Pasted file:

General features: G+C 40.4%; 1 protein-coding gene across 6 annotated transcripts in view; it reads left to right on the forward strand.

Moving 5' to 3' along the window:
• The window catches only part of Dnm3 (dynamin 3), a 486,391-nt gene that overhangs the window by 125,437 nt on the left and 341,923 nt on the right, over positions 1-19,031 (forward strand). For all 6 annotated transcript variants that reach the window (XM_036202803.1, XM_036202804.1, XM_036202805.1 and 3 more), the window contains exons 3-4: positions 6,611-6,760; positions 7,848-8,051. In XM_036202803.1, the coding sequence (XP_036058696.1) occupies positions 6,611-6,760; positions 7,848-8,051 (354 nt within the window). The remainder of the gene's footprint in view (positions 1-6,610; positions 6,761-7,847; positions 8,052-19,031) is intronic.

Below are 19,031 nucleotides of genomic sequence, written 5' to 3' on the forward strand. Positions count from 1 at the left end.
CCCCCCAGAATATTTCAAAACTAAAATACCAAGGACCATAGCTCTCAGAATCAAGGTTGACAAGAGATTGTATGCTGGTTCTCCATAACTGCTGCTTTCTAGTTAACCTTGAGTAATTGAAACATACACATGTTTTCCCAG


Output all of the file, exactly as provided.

General features: G+C 40.4%; 1 protein-coding gene across 6 annotated transcripts in view; it reads left to right on the forward strand.

Moving 5' to 3' along the window:
• The window catches only part of Dnm3 (dynamin 3), a 486,391-nt gene that overhangs the window by 125,437 nt on the left and 341,923 nt on the right, over positions 1-19,031 (forward strand). For all 6 annotated transcript variants that reach the window (XM_036202803.1, XM_036202804.1, XM_036202805.1 and 3 more), the window contains exons 3-4: positions 6,611-6,760; positions 7,848-8,051. In XM_036202803.1, the coding sequence (XP_036058696.1) occupies positions 6,611-6,760; positions 7,848-8,051 (354 nt within the window). The remainder of the gene's footprint in view (positions 1-6,610; positions 6,761-7,847; positions 8,052-19,031) is intronic.

Below are 19,031 nucleotides of genomic sequence, written 5' to 3' on the forward strand. Positions count from 1 at the left end.
CCCCCCAGAATATTTCAAAACTAAAATACCAAGGACCATAGCTCTCAGAATCAAGGTTGACAAGAGATTGTATGCTGGTTCTCCATAACTGCTGCTTTCTAGTTAACCTTGAGTAATTGAAACATACACATGTTTTCCCAG